32-bit app compatibility with macOS High Sierra 10.13.4

Olive Hawkins
April 12, 2018

Apple's intended transition from 32-bit to 64-bit is natural as 64-bit apps are more efficient in most cases. First, Apple notified developers, and then users, and stopped accepting app submissions to the App Store that were not 64-bit, before finally removing support entirely.

Starting with macOS 10.13.4, Mac users will receive a one-time alert when attempting to run a 32-bit app.

The 64-bit transition for macOS and macOS apps is still underway, so final transition dates have not yet been established.

Apple hasn't been quite that aggressive with the Mac yet, but the warning that the next major macOS version (presumably macOS 10.14) will not run 32-bit apps "without compromise" (like some sort of compatibility mode with limitations) still stands.

For developers, the lure to update their apps to 64-bit is obvious - if Apple stops letting them run, then that's an income stream gone, right there.

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Launching a 32-bit app will obviously trigger Apple's warning, but there's a much easier way to get a full list of all the 32-bit apps you have. Aside from the absence of support for 32-bit apps, the new Mac operating system is said to come with performance improvements, bug fixes and new features. Developers might still have a few months to work on their apps and transition into 64-bit, if they haven't already.

"The technologies that define today's Mac experience - such as Metal graphics acceleration - work only with 64-bit apps". This gives them time to prepare accordingly, though 32-bit apps will continue to run and function properly for the time being.

Below you will find more information about the alert and what the 64-bit transition means for you. It's part of an overall move to remove 32-bit application support from the operating system at some undetermined point in the future. "Yes" indicates 64-bit; "No" indicates 32-bit. "Using 32-bit software has no adverse effects on your data or your computer". Presently, the App Store does not accept submissions of 32-bit apps for macOS. The company introduced Power Mac G5, the PC with 64-bit PowerPC processors, about 15 years back. Since then, Apple has been working with developers to optimize apps for 64-bit computing. The bar on 32-bit iOS apps was one of the key reasons the number of iOS apps in the App Store fell previous year. Thereafter, the company made 64-bit mandatory with the iOS 11. In January, Apple mandated that all new apps submitted for review should be 64-bit compatible. The pop-up says that the app needs to be updated.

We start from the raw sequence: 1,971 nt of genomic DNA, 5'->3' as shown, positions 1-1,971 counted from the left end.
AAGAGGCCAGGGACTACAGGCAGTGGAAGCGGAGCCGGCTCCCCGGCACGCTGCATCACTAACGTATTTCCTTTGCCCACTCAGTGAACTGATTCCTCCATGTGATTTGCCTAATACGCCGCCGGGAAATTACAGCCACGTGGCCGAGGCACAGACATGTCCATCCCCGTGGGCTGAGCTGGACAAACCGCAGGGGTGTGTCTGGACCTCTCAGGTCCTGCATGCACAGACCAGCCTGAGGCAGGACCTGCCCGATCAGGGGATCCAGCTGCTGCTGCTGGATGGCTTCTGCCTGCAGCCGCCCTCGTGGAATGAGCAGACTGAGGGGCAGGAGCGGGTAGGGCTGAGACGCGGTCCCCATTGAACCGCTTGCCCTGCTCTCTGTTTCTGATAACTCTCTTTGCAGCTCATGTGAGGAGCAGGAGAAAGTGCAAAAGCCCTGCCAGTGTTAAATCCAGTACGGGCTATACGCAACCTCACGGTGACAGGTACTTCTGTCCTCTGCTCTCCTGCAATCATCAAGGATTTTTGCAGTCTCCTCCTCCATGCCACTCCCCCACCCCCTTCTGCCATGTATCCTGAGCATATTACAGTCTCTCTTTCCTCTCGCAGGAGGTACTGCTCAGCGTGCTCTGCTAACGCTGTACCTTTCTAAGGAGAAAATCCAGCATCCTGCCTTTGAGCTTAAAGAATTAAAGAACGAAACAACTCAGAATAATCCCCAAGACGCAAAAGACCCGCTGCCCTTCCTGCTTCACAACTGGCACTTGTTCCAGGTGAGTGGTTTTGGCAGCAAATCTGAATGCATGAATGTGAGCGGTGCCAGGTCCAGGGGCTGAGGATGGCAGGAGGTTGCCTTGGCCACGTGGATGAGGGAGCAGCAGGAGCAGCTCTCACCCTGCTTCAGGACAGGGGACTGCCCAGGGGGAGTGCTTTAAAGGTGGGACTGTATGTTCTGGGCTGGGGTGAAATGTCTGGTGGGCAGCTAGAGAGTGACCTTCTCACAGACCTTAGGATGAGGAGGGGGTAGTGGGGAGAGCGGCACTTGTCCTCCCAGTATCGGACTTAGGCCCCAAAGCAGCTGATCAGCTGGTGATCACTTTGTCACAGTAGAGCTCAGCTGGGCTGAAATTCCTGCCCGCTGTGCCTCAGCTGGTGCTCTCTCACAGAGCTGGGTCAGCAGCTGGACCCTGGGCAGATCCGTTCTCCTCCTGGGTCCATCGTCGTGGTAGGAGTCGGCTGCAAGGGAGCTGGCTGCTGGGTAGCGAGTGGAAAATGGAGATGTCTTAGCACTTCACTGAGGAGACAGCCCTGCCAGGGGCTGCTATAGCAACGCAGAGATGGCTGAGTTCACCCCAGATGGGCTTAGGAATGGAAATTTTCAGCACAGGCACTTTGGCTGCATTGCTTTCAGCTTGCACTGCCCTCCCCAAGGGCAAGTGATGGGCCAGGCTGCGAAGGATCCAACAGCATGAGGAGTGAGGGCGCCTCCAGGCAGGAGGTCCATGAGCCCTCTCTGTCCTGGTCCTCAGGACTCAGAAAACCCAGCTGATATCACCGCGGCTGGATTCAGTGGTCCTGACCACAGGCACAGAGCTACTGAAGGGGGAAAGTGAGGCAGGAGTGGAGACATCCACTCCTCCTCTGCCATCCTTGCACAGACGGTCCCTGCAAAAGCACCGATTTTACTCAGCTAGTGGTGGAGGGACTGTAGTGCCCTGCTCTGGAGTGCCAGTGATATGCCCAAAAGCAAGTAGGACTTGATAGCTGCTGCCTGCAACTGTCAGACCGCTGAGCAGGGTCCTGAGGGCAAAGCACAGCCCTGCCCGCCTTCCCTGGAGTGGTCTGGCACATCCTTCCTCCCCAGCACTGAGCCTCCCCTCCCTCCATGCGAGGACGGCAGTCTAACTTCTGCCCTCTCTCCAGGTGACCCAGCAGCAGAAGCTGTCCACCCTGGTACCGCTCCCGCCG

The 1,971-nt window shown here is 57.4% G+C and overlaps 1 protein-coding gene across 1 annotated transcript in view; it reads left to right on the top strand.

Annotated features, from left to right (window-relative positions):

This break with compatibility for the very first version of watchOS is an indication that Apple intends to keep rushing forward with Apple Watch, and that watchOS 5 will be more than just a minor upgrade.

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